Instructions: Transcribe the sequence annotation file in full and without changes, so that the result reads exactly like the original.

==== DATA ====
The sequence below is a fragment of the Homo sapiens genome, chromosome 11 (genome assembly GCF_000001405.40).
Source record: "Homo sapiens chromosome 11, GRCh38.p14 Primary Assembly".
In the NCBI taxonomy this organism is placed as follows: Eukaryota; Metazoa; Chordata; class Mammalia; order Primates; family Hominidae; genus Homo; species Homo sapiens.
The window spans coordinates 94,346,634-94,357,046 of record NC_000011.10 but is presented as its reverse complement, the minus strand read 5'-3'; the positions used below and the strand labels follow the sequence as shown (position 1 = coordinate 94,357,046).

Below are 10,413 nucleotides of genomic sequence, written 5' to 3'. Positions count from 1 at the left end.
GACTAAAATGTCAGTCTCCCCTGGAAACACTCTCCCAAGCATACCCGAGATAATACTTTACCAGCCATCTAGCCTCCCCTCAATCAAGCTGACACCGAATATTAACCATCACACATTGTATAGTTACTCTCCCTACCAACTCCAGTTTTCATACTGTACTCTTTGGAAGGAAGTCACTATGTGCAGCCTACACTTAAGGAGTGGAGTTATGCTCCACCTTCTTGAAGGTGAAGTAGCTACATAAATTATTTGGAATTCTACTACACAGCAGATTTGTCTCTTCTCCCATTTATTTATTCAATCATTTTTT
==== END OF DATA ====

The sequence below is a fragment of the Homo sapiens genome, chromosome 11 (genome assembly GCF_000001405.40).
Source record: "Homo sapiens chromosome 11, GRCh38.p14 Primary Assembly".
In the NCBI taxonomy this organism is placed as follows: Eukaryota; Metazoa; Chordata; class Mammalia; order Primates; family Hominidae; genus Homo; species Homo sapiens.
The window spans coordinates 94,346,634-94,357,046 of record NC_000011.10 but is presented as its reverse complement, the minus strand read 5'-3'; the positions used below and the strand labels follow the sequence as shown (position 1 = coordinate 94,357,046).

Below are 10,413 nucleotides of genomic sequence, written 5' to 3'. Positions count from 1 at the left end.
GACTAAAATGTCAGTCTCCCCTGGAAACACTCTCCCAAGCATACCCGAGATAATACTTTACCAGCCATCTAGCCTCCCCTCAATCAAGCTGACACCGAATATTAACCATCACACATTGTATAGTTACTCTCCCTACCAACTCCAGTTTTCATACTGTACTCTTTGGAAGGAAGTCACTATGTGCAGCCTACACTTAAGGAGTGGAGTTATGCTCCACCTTCTTGAAGGTGAAGTAGCTACATAAATTATTTGGAATTCTACTACACAGCAGATTTGTCTCTTCTCCCATTTATTTATTCAATCATTTTTT